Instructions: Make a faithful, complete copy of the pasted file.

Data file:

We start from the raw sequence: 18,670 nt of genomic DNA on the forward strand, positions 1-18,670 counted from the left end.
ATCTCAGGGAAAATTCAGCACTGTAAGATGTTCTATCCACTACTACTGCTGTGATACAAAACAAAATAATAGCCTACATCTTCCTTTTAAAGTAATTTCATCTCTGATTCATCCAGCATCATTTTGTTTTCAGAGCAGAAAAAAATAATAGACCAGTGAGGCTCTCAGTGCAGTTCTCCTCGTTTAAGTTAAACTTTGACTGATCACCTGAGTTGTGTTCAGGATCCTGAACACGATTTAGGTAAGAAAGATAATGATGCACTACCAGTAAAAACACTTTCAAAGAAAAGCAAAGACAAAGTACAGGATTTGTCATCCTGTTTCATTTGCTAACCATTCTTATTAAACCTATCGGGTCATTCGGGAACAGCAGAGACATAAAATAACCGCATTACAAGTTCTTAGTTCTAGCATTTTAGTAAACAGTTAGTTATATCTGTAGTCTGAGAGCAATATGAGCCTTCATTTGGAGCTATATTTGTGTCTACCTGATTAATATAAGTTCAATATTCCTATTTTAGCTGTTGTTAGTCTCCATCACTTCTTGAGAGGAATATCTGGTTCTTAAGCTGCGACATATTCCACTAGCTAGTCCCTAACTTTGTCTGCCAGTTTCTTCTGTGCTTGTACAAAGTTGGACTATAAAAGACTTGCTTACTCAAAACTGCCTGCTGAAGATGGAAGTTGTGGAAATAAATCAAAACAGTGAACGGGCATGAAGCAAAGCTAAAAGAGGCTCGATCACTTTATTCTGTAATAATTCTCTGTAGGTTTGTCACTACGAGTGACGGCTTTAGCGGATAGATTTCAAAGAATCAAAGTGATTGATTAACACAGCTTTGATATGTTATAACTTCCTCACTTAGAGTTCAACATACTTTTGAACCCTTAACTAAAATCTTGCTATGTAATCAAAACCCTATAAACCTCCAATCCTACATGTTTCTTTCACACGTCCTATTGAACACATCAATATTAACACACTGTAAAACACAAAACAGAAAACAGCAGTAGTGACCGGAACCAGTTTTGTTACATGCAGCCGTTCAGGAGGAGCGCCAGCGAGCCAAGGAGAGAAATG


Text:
We start from the raw sequence: 18,670 nt of genomic DNA on the forward strand, positions 1-18,670 counted from the left end.
ATCTCAGGGAAAATTCAGCACTGTAAGATGTTCTATCCACTACTACTGCTGTGATACAAAACAAAATAATAGCCTACATCTTCCTTTTAAAGTAATTTCATCTCTGATTCATCCAGCATCATTTTGTTTTCAGAGCAGAAAAAAATAATAGACCAGTGAGGCTCTCAGTGCAGTTCTCCTCGTTTAAGTTAAACTTTGACTGATCACCTGAGTTGTGTTCAGGATCCTGAACACGATTTAGGTAAGAAAGATAATGATGCACTACCAGTAAAAACACTTTCAAAGAAAAGCAAAGACAAAGTACAGGATTTGTCATCCTGTTTCATTTGCTAACCATTCTTATTAAACCTATCGGGTCATTCGGGAACAGCAGAGACATAAAATAACCGCATTACAAGTTCTTAGTTCTAGCATTTTAGTAAACAGTTAGTTATATCTGTAGTCTGAGAGCAATATGAGCCTTCATTTGGAGCTATATTTGTGTCTACCTGATTAATATAAGTTCAATATTCCTATTTTAGCTGTTGTTAGTCTCCATCACTTCTTGAGAGGAATATCTGGTTCTTAAGCTGCGACATATTCCACTAGCTAGTCCCTAACTTTGTCTGCCAGTTTCTTCTGTGCTTGTACAAAGTTGGACTATAAAAGACTTGCTTACTCAAAACTGCCTGCTGAAGATGGAAGTTGTGGAAATAAATCAAAACAGTGAACGGGCATGAAGCAAAGCTAAAAGAGGCTCGATCACTTTATTCTGTAATAATTCTCTGTAGGTTTGTCACTACGAGTGACGGCTTTAGCGGATAGATTTCAAAGAATCAAAGTGATTGATTAACACAGCTTTGATATGTTATAACTTCCTCACTTAGAGTTCAACATACTTTTGAACCCTTAACTAAAATCTTGCTATGTAATCAAAACCCTATAAACCTCCAATCCTACATGTTTCTTTCACACGTCCTATTGAACACATCAATATTAACACACTGTAAAACACAAAACAGAAAACAGCAGTAGTGACCGGAACCAGTTTTGTTACATGCAGCCGTTCAGGAGGAGCGCCAGCGAGCCAAGGAGAGAAATG